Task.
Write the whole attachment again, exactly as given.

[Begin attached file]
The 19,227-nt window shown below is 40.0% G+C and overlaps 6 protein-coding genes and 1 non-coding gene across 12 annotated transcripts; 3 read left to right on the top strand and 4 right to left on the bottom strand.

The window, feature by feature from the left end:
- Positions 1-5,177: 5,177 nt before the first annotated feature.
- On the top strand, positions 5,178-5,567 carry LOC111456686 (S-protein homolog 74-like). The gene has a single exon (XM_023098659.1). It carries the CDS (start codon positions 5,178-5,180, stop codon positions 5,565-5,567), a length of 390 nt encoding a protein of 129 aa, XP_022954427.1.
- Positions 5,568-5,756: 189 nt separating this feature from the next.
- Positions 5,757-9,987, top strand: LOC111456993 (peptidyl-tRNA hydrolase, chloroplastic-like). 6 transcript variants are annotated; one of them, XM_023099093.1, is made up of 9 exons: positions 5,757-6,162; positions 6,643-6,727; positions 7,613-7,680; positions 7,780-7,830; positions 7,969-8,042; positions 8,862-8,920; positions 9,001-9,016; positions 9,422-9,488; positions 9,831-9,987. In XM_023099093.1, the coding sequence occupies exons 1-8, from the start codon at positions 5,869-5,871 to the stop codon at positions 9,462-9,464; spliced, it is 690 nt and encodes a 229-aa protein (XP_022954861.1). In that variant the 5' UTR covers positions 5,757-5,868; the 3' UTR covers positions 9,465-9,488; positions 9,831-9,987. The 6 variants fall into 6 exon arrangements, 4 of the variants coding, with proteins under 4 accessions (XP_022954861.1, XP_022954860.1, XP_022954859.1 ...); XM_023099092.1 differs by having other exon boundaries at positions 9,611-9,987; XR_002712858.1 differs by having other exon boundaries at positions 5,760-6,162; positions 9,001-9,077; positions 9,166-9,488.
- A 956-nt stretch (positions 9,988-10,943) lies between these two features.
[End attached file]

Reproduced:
The 19,227-nt window shown below is 40.0% G+C and overlaps 6 protein-coding genes and 1 non-coding gene across 12 annotated transcripts; 3 read left to right on the top strand and 4 right to left on the bottom strand.

The window, feature by feature from the left end:
- Positions 1-5,177: 5,177 nt before the first annotated feature.
- On the top strand, positions 5,178-5,567 carry LOC111456686 (S-protein homolog 74-like). The gene has a single exon (XM_023098659.1). It carries the CDS (start codon positions 5,178-5,180, stop codon positions 5,565-5,567), a length of 390 nt encoding a protein of 129 aa, XP_022954427.1.
- Positions 5,568-5,756: 189 nt separating this feature from the next.
- Positions 5,757-9,987, top strand: LOC111456993 (peptidyl-tRNA hydrolase, chloroplastic-like). 6 transcript variants are annotated; one of them, XM_023099093.1, is made up of 9 exons: positions 5,757-6,162; positions 6,643-6,727; positions 7,613-7,680; positions 7,780-7,830; positions 7,969-8,042; positions 8,862-8,920; positions 9,001-9,016; positions 9,422-9,488; positions 9,831-9,987. In XM_023099093.1, the coding sequence occupies exons 1-8, from the start codon at positions 5,869-5,871 to the stop codon at positions 9,462-9,464; spliced, it is 690 nt and encodes a 229-aa protein (XP_022954861.1). In that variant the 5' UTR covers positions 5,757-5,868; the 3' UTR covers positions 9,465-9,488; positions 9,831-9,987. The 6 variants fall into 6 exon arrangements, 4 of the variants coding, with proteins under 4 accessions (XP_022954861.1, XP_022954860.1, XP_022954859.1 ...); XM_023099092.1 differs by having other exon boundaries at positions 9,611-9,987; XR_002712858.1 differs by having other exon boundaries at positions 5,760-6,162; positions 9,001-9,077; positions 9,166-9,488.
- A 956-nt stretch (positions 9,988-10,943) lies between these two features.